Estimating Relative Abundance of Juvenile American Eel (Elvers) in Gespe’gewa’gi (present day Miramichi River, New Brunswick area to southern parts of Quebec’s Gaspé Peninsula)
The Estimating Relative Abundance of Juvenile American Eel (Elvers) in Gespe’gewa’gi project is intended to gather data that reveals the abundance or abundance trends of juvenile American Eels (Elvers) in the southern Gulf of St. Lawrence region. Data will be collected by setting habitat traps and ramp traps and by counting elvers and associated information about their length, weight, and pigmentation stage.
Very little is known about elvers or about basic biological information, such as growth rate variations, length, etc. The inventory to estimate the relative abundance of juvenile American Eel (elvers) is intended to better understand the trends in annual recruitment of the young of year eels over time in order to produce a qualitative appraisal of the annual recruitment of American eel to the Gulf of St. Lawrence and inland fresh water systems in eastern Canada. The inventory results will provide data that is currently unknown regarding Atlantic coastal recruitment success and enhance scientific understanding of American Eel population dynamics.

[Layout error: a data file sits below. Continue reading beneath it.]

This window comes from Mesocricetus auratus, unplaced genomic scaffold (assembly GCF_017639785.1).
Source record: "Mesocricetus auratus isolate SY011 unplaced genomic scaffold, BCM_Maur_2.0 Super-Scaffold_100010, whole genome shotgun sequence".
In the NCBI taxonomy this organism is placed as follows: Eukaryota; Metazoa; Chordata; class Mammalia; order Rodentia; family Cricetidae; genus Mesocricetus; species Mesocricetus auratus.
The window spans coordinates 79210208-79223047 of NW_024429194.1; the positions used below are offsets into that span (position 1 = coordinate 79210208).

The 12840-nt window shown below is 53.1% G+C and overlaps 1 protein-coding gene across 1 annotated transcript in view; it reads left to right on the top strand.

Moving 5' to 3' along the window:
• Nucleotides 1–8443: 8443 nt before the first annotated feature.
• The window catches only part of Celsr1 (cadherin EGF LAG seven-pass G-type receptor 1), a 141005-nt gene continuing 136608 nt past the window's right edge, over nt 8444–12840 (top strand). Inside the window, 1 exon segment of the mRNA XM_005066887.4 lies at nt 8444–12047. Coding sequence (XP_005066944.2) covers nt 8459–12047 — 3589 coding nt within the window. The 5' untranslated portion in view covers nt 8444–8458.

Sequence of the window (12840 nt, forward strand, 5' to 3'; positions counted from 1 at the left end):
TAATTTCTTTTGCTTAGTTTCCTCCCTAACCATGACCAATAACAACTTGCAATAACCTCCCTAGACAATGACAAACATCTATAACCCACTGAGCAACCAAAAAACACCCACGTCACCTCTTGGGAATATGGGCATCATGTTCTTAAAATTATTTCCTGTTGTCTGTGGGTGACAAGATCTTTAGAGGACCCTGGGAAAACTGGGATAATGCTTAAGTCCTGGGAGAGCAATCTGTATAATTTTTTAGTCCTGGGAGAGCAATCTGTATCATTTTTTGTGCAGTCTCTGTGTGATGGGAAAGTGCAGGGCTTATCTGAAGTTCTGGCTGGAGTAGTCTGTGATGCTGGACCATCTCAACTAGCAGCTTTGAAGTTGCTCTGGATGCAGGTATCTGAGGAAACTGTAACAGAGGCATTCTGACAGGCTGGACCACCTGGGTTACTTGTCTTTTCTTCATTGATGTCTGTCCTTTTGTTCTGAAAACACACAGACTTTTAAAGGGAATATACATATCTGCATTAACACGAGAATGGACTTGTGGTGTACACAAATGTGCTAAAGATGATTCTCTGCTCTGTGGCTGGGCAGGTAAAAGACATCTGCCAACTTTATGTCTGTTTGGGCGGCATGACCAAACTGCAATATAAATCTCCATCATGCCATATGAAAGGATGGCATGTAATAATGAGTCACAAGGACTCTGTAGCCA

It is envisioned that the monitoring program will be a yearly exercise. Ongoing use of the literature produced in the project (also to be produced in the Mi’gmaq language), and its dissemination across the Mi’gmaq Nation will ensure broad and ongoing public awareness of elvers and their habitat.
1. Determine locations where elvers are entering fresh water.
2. Monitor the elver migration at these sites to estimate the number of elvers migrating through the region.
3. Examine environmental parameters, which may affect migration success.
4. Collect basic biological information on recruiting eels including length, weight, and pigment stage.
To help build a foundation for sustainable resource management for the American Eel.
- Year: 2009/2010
- Status: Complete
- Project Funding Source: Government of Canada’s Aboriginal Funds for Species at Risk (AFSAR) program